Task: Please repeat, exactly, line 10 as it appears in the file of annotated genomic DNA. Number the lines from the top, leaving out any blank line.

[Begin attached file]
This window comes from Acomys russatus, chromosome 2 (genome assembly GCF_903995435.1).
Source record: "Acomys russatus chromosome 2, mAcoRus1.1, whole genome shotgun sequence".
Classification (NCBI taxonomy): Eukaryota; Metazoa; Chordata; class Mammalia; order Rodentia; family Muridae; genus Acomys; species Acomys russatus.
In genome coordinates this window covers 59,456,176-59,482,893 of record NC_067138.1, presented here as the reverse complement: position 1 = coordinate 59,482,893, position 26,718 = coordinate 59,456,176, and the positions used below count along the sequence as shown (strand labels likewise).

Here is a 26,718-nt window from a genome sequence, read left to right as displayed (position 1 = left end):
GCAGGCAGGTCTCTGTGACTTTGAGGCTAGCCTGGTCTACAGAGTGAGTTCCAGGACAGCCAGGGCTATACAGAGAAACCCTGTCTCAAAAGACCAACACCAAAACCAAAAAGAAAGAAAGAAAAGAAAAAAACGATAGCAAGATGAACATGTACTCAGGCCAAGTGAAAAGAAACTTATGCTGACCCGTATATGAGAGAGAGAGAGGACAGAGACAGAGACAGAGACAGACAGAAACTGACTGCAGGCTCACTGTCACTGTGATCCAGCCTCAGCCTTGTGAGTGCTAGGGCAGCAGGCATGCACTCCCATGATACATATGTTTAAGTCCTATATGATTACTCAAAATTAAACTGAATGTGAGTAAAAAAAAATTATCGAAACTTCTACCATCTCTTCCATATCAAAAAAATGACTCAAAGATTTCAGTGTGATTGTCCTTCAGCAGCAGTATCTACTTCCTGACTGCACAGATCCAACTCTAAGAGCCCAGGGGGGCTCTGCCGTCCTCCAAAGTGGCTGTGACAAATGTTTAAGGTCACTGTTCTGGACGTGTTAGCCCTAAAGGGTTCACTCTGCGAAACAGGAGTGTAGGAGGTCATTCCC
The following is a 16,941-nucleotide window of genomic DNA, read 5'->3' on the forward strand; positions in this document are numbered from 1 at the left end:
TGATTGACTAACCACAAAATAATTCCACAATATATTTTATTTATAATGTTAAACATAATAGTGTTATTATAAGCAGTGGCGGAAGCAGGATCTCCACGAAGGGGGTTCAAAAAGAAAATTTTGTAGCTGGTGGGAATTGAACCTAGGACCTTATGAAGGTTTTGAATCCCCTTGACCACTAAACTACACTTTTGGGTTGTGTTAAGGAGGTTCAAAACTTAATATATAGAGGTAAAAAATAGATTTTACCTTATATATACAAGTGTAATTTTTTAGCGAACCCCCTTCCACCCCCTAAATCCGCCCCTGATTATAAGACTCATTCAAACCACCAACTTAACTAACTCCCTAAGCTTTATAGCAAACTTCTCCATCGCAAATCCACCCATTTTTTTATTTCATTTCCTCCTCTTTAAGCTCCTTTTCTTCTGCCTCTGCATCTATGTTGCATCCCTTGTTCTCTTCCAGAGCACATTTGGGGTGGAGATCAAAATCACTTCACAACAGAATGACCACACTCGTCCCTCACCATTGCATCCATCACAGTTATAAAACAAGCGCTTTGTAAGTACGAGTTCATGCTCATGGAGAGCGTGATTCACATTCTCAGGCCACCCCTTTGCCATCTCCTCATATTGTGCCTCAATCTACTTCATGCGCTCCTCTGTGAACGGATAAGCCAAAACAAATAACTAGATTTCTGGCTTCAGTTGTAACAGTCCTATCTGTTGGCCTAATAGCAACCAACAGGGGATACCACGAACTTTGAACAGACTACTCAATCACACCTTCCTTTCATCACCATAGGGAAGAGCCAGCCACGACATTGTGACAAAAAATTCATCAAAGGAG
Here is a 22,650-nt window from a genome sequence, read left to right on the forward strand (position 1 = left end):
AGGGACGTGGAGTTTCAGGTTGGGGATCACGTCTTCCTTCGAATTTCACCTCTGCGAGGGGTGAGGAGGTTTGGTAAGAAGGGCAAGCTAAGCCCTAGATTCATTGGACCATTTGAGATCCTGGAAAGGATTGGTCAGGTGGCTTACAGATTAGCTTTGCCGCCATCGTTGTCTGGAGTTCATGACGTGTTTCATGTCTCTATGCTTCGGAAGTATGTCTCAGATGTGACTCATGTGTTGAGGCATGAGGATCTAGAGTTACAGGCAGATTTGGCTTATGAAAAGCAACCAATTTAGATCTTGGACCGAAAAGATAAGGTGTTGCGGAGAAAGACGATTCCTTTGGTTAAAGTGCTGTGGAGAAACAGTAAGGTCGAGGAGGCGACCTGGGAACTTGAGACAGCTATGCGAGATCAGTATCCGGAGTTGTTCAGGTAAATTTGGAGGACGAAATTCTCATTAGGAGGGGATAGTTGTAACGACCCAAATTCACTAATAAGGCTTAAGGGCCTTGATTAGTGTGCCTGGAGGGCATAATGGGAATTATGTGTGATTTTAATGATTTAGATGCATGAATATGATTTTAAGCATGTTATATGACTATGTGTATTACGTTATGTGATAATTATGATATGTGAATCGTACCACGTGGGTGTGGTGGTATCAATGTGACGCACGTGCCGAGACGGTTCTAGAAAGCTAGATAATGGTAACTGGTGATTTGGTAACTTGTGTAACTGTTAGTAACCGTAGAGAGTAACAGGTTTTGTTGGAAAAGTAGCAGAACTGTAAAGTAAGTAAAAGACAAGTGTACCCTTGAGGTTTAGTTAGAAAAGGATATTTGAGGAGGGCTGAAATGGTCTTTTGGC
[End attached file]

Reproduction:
AGGGACGTGGAGTTTCAGGTTGGGGATCACGTCTTCCTTCGAATTTCACCTCTGCGAGGGGTGAGGAGGTTTGGTAAGAAGGGCAAGCTAAGCCCTAGATTCATTGGACCATTTGAGATCCTGGAAAGGATTGGTCAGGTGGCTTACAGATTAGCTTTGCCGCCATCGTTGTCTGGAGTTCATGACGTGTTTCATGTCTCTATGCTTCGGAAGTATGTCTCAGATGTGACTCATGTGTTGAGGCATGAGGATCTAGAGTTACAGGCAGATTTGGCTTATGAAAAGCAACCAATTTAGATCTTGGACCGAAAAGATAAGGTGTTGCGGAGAAAGACGATTCCTTTGGTTAAAGTGCTGTGGAGAAACAGTAAGGTCGAGGAGGCGACCTGGGAACTTGAGACAGCTATGCGAGATCAGTATCCGGAGTTGTTCAGGTAAATTTGGAGGACGAAATTCTCATTAGGAGGGGATAGTTGTAACGACCCAAATTCACTAATAAGGCTTAAGGGCCTTGATTAGTGTGCCTGGAGGGCATAATGGGAATTATGTGTGATTTTAATGATTTAGATGCATGAATATGATTTTAAGCATGTTATATGACTATGTGTATTACGTTATGTGATAATTATGATATGTGAATCGTACCACGTGGGTGTGGTGGTATCAATGTGACGCACGTGCCGAGACGGTTCTAGAAAGCTAGATAATGGTAACTGGTGATTTGGTAACTTGTGTAACTGTTAGTAACCGTAGAGAGTAACAGGTTTTGTTGGAAAAGTAGCAGAACTGTAAAGTAAGTAAAAGACAAGTGTACCCTTGAGGTTTAGTTAGAAAAGGATATTTGAGGAGGGCTGAAATGGTCTTTTGGC